“In this regard we have made the decision at the ministerial level to prepare medium-term programs, I spoke only about that — trade and economic, scientific and technical and cultural cooperation now for 2016-2019. I very much calculate that this program will be adopted in the nearest future.”
Putin refused to agree to a Turkish demand for lifting visa restrictions on Turkish workers in Russia; he offered to “consider all this to unblock questions of economic interaction.”
Putin’s demeanour throughout the press conference was grim.
Not since his press conference in June 2013 with US President Barack Obama has Putin’s body language been as demonstratively hostile to his counterpart; click to open. Putin was much more relaxed and affable during his meetings two days ago with the Presidents of Iran and Azerbaijan, Hassan Rouhani (below, left) and Ilham Aliyev (centre).
The Kremlin issued a videotape and several large photographs of Tuesday’s session of Russian and Turkish businessmen over which Putin and Erdogan presided.
The published text of the session reiterated conditionals. “From you, businessmen,” Erdogan passed the buck, “we wait for serious steps in respect of the embodiment of projects which will make a contribution to economic development between our two countries…If we remove all obstacles before our trade relations and we will create new areas for cooperation, I think, we can achieve these objectives. Therefore the serious weight of this freight falls also on your shoulders, our dear businessmen.” He referred once to the Bosphorus Straits only to mention that he is about to start building a tunnel underneath. Putin was referred to as “dear friend” only once in his six-and-a-half -minute speech. Putin grimaced and fidgeted.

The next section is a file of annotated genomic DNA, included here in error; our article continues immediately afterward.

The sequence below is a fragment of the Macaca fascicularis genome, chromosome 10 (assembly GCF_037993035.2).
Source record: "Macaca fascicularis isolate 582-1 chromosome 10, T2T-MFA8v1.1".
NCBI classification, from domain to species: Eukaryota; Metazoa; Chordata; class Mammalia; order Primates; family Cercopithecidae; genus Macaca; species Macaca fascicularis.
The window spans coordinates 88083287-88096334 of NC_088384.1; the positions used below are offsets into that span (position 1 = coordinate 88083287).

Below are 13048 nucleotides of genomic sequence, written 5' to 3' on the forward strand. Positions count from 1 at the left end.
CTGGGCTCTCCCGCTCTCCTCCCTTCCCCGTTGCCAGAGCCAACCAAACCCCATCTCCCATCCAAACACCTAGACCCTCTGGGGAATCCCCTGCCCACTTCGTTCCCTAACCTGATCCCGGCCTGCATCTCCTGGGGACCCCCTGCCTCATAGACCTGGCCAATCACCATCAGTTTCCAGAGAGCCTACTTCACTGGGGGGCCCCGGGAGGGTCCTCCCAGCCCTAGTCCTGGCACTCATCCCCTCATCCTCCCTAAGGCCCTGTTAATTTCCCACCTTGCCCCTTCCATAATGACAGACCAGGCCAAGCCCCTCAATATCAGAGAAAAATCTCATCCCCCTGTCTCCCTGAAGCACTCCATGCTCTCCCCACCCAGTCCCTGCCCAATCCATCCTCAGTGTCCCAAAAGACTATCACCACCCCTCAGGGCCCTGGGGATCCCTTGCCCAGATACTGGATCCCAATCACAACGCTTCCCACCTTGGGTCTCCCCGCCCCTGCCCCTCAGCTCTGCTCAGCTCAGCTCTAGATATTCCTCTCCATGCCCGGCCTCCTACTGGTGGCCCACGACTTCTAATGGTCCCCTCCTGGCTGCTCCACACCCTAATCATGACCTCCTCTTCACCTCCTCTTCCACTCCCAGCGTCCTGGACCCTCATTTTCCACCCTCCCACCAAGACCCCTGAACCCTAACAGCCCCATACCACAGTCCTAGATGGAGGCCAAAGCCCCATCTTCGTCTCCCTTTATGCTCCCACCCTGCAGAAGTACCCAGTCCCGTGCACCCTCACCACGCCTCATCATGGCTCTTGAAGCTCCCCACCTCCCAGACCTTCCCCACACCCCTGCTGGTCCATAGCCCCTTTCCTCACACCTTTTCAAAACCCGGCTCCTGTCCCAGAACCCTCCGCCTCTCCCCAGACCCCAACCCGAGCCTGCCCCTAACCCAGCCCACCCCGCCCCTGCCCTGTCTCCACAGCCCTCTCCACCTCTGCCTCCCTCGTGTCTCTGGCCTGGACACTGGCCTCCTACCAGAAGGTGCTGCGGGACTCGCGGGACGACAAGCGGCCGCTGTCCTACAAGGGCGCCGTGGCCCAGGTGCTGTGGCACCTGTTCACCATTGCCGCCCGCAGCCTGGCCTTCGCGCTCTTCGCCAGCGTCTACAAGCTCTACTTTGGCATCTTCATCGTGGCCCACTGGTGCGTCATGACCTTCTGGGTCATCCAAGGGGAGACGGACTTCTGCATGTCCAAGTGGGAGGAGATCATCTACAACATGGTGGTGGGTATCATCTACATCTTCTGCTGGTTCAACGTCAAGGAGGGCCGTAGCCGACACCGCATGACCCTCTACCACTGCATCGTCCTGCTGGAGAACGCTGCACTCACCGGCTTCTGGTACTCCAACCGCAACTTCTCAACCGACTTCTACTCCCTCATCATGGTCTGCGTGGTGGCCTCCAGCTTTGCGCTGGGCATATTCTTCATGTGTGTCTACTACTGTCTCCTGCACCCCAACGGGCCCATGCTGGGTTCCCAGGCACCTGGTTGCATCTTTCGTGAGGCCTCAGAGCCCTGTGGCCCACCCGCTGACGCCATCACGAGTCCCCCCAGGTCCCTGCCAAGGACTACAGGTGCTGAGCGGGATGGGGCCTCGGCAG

The two presidents recited the trade statistics confirming the extent of the financial losses Turkey has suffered since the start of sanctions last December. Trade turnover in the first five months of this year has fallen from $10.7 billion to $6.1 billion, a loss of $4.6 billion. The Turkish share of Russia’s global trade has dropped from 4.8% to 3.6%.
RUSSIAN IMPORTS OF TURKISH VEGETABLES AND FRUIT, JANUARY TO MAY 2015, 2016
The table shows Erdogan’s farm and food trade constituents have suffered losses to May 31 of $812 million; more than $1 billion by the time Erdogan arrived yesterday. The losses are concentrated in several segments of the Russian food market.
The Russian Customs Agency has reported that Turkish tomatoes, which held 57% of the import market in value before the Su-24 was shot down in November, have been wiped out. Turkish apricots, strawberries, peaches, onions, and cucumbers have also occupied large shares of the Russian market, but have been hit hard since January. Alexander Khorev of APK-Inform, a leading Moscow consultancy on the food trade, says that last year — before the Turkish conflict but after sanctions cut supplies of vegetables and fruit from the European Union — Russia purchased a total of 665,000 tonnes of tomatoes, of which the Turkish share was 52% in volume. The imported cucumber supply totalled 545,000 tonnes; 23% of them from Turkey; and 264,000 tonnes of onions, 14% of them Turkish.